As a standard rule the amount of salt added is around 2% of the weight of flour. I tend to use sea salt more often. If you are watching the sodium intake reduce the salt by half, but do not leave it out. Salt strengthens the gluten structure so leaving it out altogether will lead to a flatter loaf.
Water is critical for gluten development as well as flavor distribution. It is water that evenly disperses the yeast and salt (and any other flavoring that you add) into the dough. Use lukewarm water for this dough. If water in your area is heavily chlorinated or hard use filtered water.
The yeast in this recipe comes from the starter. Use starter at its peak for more predictable results. That said starter that has slowed down (bubbled have died down) can be used as well, as long as it has not completely lost all yeast activity. When using deflated starters it will take longer for the bread to rise.
Making the bread
Just like the ingredient list the method also is very simple and straight forward. Mix everything, rest, knead, rise , shape and bake.
Mix and rest
In a large mixing bowl (or in the stand mixer bowl) add the sourdough starter, flour, salt and water. Mix gently till all the flour is mixed in, knead for 1 minute if necessary. Cover and let rest for about 20 minutes (first 5 pictures in the collage below).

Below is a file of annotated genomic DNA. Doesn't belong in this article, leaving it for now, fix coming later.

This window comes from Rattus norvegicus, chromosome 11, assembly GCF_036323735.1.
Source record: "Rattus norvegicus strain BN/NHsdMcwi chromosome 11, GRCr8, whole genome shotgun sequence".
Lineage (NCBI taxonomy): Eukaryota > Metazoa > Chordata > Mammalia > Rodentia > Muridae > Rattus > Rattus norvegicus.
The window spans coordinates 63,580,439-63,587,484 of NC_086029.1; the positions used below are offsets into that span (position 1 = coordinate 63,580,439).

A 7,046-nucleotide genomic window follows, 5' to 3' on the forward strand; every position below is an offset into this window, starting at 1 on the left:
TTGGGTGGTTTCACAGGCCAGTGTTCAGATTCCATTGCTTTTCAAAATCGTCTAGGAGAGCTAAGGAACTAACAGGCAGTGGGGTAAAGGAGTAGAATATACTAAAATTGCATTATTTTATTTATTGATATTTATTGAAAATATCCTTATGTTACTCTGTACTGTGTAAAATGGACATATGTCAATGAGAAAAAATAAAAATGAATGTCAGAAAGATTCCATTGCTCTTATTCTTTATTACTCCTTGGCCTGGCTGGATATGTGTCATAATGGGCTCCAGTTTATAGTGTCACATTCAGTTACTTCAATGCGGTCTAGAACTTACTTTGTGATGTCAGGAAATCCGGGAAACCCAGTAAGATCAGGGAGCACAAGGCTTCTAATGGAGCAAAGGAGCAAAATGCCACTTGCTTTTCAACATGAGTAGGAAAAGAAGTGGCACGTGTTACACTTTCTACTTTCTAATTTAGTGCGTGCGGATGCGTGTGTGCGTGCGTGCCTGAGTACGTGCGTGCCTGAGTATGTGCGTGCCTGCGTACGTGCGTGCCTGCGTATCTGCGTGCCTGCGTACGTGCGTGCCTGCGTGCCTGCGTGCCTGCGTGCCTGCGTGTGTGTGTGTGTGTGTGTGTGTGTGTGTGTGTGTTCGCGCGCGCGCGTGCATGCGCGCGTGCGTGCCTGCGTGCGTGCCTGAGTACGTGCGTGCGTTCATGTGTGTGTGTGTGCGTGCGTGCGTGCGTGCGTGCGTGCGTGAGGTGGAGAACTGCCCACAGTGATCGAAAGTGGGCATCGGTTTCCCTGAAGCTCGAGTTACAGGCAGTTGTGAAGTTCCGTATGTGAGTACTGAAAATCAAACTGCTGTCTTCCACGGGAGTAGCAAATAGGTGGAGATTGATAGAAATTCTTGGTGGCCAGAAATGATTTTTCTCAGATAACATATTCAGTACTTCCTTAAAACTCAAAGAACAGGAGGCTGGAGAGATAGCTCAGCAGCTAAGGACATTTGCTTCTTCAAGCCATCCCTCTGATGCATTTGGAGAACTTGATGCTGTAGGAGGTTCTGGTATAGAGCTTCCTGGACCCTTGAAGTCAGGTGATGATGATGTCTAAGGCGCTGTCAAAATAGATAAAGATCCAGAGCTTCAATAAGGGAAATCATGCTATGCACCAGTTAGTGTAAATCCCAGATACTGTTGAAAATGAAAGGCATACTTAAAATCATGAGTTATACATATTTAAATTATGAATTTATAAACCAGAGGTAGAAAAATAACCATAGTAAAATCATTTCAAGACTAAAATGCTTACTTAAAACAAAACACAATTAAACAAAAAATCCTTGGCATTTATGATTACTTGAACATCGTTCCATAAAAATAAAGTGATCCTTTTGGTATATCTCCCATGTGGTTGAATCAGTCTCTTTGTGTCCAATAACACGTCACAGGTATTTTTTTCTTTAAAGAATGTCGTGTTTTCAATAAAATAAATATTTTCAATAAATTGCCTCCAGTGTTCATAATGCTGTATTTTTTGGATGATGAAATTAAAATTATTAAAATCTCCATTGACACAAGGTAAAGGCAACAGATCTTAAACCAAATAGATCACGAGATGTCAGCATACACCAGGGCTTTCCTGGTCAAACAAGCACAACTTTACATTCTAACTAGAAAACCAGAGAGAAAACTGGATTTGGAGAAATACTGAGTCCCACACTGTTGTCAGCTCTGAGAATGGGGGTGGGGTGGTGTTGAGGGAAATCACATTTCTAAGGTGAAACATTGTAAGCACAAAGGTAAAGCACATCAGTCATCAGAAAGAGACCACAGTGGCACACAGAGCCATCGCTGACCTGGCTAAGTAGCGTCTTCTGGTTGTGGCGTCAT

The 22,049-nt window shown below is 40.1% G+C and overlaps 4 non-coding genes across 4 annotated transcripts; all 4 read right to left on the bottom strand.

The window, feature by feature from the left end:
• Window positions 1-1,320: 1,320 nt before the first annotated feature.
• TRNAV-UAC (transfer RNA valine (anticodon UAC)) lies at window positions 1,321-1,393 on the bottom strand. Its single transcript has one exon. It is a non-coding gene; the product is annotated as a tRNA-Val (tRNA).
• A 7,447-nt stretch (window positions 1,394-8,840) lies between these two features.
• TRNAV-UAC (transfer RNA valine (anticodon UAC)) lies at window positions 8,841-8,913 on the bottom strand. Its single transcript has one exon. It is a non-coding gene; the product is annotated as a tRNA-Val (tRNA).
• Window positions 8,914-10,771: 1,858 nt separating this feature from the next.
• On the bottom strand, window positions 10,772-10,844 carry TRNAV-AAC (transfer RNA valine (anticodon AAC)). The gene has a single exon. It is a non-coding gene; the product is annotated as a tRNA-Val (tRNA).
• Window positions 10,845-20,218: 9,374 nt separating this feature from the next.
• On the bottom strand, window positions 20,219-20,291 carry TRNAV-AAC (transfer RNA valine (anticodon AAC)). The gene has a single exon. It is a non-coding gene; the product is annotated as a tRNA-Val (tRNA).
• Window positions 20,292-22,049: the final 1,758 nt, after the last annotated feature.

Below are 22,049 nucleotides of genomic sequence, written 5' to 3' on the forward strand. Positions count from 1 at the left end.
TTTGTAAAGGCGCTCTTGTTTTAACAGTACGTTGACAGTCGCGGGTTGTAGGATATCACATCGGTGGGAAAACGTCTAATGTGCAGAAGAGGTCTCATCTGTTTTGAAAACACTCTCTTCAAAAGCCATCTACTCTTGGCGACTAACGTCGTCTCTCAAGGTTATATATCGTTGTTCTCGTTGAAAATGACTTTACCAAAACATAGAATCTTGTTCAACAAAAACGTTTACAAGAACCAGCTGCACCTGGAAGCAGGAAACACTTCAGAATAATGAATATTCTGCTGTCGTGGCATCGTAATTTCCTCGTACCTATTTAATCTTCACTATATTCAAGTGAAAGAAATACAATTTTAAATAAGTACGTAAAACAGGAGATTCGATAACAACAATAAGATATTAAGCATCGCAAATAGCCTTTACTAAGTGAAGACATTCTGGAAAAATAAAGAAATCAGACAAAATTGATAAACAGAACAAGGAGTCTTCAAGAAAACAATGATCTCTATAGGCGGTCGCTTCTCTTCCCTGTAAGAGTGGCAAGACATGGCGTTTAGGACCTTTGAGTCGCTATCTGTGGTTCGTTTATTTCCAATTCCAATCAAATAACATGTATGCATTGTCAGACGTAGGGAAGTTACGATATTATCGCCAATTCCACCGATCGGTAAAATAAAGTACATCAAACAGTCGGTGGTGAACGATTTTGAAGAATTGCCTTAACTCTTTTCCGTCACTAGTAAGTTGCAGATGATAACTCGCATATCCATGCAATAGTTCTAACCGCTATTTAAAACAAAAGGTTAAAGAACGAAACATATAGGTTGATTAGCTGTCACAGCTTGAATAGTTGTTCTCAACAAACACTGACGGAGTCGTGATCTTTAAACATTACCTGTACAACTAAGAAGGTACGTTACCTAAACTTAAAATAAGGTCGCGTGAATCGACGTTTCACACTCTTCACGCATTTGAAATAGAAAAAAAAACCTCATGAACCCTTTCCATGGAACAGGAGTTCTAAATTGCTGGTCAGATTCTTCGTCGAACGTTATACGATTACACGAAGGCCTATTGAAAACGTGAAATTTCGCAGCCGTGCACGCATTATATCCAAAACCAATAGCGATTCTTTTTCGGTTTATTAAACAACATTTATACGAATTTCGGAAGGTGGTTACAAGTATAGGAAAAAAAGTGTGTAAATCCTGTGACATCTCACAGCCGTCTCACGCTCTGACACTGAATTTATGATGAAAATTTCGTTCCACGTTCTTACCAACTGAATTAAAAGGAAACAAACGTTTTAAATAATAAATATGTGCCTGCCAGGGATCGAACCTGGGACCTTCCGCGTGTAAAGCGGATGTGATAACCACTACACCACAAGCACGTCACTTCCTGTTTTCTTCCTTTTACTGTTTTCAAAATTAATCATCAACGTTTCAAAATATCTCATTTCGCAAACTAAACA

Uncover and knead the dough for about 10 minutes. Add more flour only if the dough feels too sticky. As you knead the dough becomes more soft and pliable. Remember when it comes to bread dough a little wet is preferable to dry. Perform a windowpane test to determine if the dough has been kneaded enough.
Windowpane test is used to determine if the dough is kneaded enough. Here is how you do it. Take a small golf ball / lemon sized dough. Hold it between the thumbs and fingers of both hands and stretch gently and evenly in all four sides into a rough rectangular shape. The dough should stretch without tearing. Hold this film of dough against a light source and it should filter the light through. If you try to do it fast the dough will tear rather than stretching, so be careful as you stretch it out. If it tears on a slow stretch it needs to develop more gluten, knead for a few more minutes and try again